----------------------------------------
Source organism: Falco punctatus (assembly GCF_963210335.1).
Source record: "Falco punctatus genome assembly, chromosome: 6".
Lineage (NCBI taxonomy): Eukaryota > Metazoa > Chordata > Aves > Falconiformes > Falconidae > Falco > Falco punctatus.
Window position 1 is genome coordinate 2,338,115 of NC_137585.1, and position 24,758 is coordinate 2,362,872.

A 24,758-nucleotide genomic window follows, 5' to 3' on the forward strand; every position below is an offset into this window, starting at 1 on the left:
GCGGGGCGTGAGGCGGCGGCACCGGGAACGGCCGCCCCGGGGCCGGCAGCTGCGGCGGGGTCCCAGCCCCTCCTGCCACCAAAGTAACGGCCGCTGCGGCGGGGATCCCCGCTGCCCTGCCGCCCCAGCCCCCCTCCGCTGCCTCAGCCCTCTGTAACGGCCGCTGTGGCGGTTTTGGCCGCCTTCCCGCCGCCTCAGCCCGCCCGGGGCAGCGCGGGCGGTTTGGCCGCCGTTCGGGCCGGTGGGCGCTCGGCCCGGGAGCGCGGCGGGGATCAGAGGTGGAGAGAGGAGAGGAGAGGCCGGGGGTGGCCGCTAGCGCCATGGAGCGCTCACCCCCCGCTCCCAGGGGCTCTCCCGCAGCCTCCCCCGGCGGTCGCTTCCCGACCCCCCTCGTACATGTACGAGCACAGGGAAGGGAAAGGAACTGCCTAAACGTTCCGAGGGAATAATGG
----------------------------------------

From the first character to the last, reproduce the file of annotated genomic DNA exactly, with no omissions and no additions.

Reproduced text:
Source organism: Falco punctatus (assembly GCF_963210335.1).
Source record: "Falco punctatus genome assembly, chromosome: 6".
Lineage (NCBI taxonomy): Eukaryota > Metazoa > Chordata > Aves > Falconiformes > Falconidae > Falco > Falco punctatus.
Window position 1 is genome coordinate 2,338,115 of NC_137585.1, and position 24,758 is coordinate 2,362,872.

A 24,758-nucleotide genomic window follows, 5' to 3' on the forward strand; every position below is an offset into this window, starting at 1 on the left:
GCGGGGCGTGAGGCGGCGGCACCGGGAACGGCCGCCCCGGGGCCGGCAGCTGCGGCGGGGTCCCAGCCCCTCCTGCCACCAAAGTAACGGCCGCTGCGGCGGGGATCCCCGCTGCCCTGCCGCCCCAGCCCCCCTCCGCTGCCTCAGCCCTCTGTAACGGCCGCTGTGGCGGTTTTGGCCGCCTTCCCGCCGCCTCAGCCCGCCCGGGGCAGCGCGGGCGGTTTGGCCGCCGTTCGGGCCGGTGGGCGCTCGGCCCGGGAGCGCGGCGGGGATCAGAGGTGGAGAGAGGAGAGGAGAGGCCGGGGGTGGCCGCTAGCGCCATGGAGCGCTCACCCCCCGCTCCCAGGGGCTCTCCCGCAGCCTCCCCCGGCGGTCGCTTCCCGACCCCCCTCGTACATGTACGAGCACAGGGAAGGGAAAGGAACTGCCTAAACGTTCCGAGGGAATAATGG